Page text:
Last night I went to watch Foxcatcher, and it was really fucking good. I was surprised to find my boyfriend was the only male at the screening – I think there were a few giggly ladies just waiting to see a glimpse of that man candy. I get it – I also go to see every movie Steve Carell is in. But Foxcatcher has intrigued me for a while now, and despite knowing how it all goes down in the end, I was still so excited to see how it played out. Before I continue, I think it’s probably quite important to say that there are major spoilers in this. Okay? So now I can’t be held responsible for you being angry all day. In the reviews I’ve read for the film, there’s a lot of praise for Steve Carell and Mark Ruffalo, but not much for Channing Tatum. Carell is brilliant, you can’t deny it. He exudes an uncomfortable energy that is so palpable, even in scenes in which he is just in the background. Mark Ruffalo plays the nice guy, which he does very well. But Tatum is underrated. I remember watching Step Up five years ago and thinking that that guy was going nowhere. But Tatum has exercised his dramatic chops, and he’s done enormously well since to escape that awful film which is also my guilty pleasure. Something I noticed almost immediately in Bennett Miller’s creation is how integral the theme of animals is to the story. There are obvious notations like the taxidermy looming over rooms in du Pont’s house, or his mother’s prize winning horses. But the implication runs far deeper than this. For example, Channing Tatum plays Mark Schultz, a pro wrestler who finds it hard to express his emotions in words. At the beginning of the film, we see him sparring with his brother Dave Schultz (Mark Ruffalo). Their emotions are shown through the way the tussle, rather than through talking. They are ape-like (something Mark is actually called later in the film) in the way they express themselves. The way they grab each other round the neck is ape-like. Anger for Mark comes in the form of a head butt and happiness shown through a rough, haphazard hug. Their natural stance is the same: top-heavy and hunched with a stiff tread, arms poised as if ready for attack. They rut on the mat like two stags, fighting for respect. In his relationship with John du Pont, however, Mark is the dog – the trusty companion whom du Pont pays to be “man’s best friend”. He tells Mark that as a child, his mother paid another boy to be his friend, which is a moment he essentially recreates with Mark, but under a different guise. As Mark accepts du Pont’s money to become coach and wrestler in a team destined for Olympic greatness, he immediately becomes a servant to du Pont’s needs. At one point, du Pont even orders Mark to “stay,” which he obliges. Du Pont insists that Mark calls him “Eagle,” or “Golden Eagle,” – an emblem of American greatness, cementing further du Pont’s stifling idea of patriotism – in just one of several points of comical absurdity. Mark agrees, but even he finds it hard to suppress a smile at the strangeness of his request.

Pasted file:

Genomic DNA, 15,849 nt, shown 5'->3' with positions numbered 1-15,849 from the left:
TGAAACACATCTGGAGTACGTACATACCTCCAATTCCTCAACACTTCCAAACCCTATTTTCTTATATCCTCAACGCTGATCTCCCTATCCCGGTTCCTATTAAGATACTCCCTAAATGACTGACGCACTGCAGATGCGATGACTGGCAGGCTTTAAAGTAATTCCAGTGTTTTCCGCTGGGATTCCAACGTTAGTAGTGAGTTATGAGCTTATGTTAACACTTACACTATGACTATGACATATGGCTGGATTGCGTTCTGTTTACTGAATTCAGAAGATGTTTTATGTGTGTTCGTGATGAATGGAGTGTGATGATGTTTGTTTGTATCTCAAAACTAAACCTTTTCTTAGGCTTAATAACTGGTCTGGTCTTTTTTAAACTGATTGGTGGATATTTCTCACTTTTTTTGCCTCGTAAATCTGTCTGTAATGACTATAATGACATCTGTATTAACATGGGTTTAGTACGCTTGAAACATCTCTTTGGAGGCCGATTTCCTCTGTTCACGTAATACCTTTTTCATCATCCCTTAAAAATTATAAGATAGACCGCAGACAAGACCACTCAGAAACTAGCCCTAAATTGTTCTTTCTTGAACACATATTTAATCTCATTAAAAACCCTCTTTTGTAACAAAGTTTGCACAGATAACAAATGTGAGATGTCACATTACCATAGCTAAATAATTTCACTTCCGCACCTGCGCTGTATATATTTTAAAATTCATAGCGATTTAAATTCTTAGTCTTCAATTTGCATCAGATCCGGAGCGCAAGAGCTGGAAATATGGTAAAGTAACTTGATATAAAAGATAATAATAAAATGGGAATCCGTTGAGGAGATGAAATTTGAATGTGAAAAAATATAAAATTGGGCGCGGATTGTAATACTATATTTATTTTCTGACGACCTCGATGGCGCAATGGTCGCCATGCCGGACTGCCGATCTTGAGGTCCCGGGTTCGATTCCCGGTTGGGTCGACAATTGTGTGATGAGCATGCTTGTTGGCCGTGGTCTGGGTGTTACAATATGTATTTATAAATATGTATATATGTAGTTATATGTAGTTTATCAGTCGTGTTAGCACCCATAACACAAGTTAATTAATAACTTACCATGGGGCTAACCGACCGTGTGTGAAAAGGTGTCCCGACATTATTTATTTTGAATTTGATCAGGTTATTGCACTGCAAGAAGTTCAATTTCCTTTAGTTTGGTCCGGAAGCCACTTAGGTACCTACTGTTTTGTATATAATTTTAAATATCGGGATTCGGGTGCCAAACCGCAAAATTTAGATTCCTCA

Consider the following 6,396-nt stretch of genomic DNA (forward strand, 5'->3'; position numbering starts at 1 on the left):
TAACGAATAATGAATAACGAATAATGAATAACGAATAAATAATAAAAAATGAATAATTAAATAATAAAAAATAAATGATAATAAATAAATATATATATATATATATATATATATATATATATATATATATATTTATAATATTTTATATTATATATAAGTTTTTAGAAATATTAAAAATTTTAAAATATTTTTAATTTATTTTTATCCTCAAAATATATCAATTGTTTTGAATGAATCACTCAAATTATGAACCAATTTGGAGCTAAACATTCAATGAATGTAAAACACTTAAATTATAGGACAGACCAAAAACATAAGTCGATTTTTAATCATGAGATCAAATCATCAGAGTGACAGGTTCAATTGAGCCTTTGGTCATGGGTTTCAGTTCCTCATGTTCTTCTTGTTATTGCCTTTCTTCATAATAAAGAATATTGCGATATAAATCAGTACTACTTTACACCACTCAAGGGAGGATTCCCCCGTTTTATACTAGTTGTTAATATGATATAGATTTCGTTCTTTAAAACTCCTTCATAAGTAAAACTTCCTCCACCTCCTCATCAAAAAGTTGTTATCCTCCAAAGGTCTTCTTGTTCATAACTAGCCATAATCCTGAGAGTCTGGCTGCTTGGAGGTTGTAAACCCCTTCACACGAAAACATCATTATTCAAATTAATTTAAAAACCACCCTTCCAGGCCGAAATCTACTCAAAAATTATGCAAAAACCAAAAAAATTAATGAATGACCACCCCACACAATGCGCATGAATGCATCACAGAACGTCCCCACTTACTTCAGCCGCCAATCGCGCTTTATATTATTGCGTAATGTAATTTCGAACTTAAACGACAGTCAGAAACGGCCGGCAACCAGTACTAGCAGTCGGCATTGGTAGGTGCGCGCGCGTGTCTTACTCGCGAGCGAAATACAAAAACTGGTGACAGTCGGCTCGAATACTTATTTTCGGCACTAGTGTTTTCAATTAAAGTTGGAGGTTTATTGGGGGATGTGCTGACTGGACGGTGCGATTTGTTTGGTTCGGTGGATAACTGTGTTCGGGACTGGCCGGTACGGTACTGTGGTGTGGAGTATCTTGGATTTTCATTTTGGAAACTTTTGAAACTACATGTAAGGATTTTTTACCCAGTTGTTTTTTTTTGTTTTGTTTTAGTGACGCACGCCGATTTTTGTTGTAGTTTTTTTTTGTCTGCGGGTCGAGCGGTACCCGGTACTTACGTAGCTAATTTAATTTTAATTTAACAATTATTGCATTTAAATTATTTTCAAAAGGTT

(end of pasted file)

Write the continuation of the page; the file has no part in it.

Of course, once you see Carell’s transformation, it’s so easy to see the bird-like resemblance. But through his actions he replicates those of an eagle. He circles the team in practice like they’re prey. Du Pont’s point of view is often voyeuristic; watching Mark running through the grounds from the window in a solitary room in his house, or surveying Mark and Dave from the back bench at a match. (On the subject of birds, it is also interesting to note that du Pont is a keen birdwatcher, and gives Mark a book that he wrote on birdwatching. Mark is told to stay away from du Pont’s mother, so when he spots her tending to her prize-winning horses, he watches her through binoculars for a moment, like she herself is a rare bird.) If the wrestling team is a pack of dogs, then their prized possession, their fox to catch, is the world championships. But there is a struggle for power, a struggle for top-dog status. Mark is initially in charge of the team, but du Pont replaces him with Dave when he finds Mark inadequate, which upsets him. Du Pont considers himself a coach and mentor to all, on par with Dave’s abilities as head coach, but he is merely a benefactor to the operation. His desire to be in the wolf pack alienates him further. Ultimately du Pont finds he cannot manipulate everything using his fortune, and so he shoots Dave, like a dog in the snow. The story was so bleak and depressing, but it was so beautifully shot. Everything was expressed so perfectly and a lot of thought had obviously gone into bringing out meaning in every scene. Totally recommend it if you can keep the image of Michael Scott out of your head.